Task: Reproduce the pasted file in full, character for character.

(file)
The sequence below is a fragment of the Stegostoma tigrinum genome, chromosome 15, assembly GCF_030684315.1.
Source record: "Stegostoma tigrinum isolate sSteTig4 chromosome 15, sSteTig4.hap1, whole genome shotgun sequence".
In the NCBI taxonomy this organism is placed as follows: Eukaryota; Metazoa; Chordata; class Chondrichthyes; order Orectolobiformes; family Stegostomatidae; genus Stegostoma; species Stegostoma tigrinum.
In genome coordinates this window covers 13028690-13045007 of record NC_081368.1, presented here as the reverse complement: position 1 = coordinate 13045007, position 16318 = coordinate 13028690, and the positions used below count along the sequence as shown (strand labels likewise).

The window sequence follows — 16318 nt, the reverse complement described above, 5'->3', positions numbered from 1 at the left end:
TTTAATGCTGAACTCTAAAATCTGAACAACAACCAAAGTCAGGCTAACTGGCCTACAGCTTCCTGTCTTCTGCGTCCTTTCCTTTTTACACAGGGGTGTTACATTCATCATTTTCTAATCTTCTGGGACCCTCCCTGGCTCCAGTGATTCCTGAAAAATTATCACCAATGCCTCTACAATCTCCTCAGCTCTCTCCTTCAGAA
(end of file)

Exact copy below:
The sequence below is a fragment of the Stegostoma tigrinum genome, chromosome 15, assembly GCF_030684315.1.
Source record: "Stegostoma tigrinum isolate sSteTig4 chromosome 15, sSteTig4.hap1, whole genome shotgun sequence".
In the NCBI taxonomy this organism is placed as follows: Eukaryota; Metazoa; Chordata; class Chondrichthyes; order Orectolobiformes; family Stegostomatidae; genus Stegostoma; species Stegostoma tigrinum.
In genome coordinates this window covers 13028690-13045007 of record NC_081368.1, presented here as the reverse complement: position 1 = coordinate 13045007, position 16318 = coordinate 13028690, and the positions used below count along the sequence as shown (strand labels likewise).

The window sequence follows — 16318 nt, the reverse complement described above, 5'->3', positions numbered from 1 at the left end:
TTTAATGCTGAACTCTAAAATCTGAACAACAACCAAAGTCAGGCTAACTGGCCTACAGCTTCCTGTCTTCTGCGTCCTTTCCTTTTTACACAGGGGTGTTACATTCATCATTTTCTAATCTTCTGGGACCCTCCCTGGCTCCAGTGATTCCTGAAAAATTATCACCAATGCCTCTACAATCTCCTCAGCTCTCTCCTTCAGAA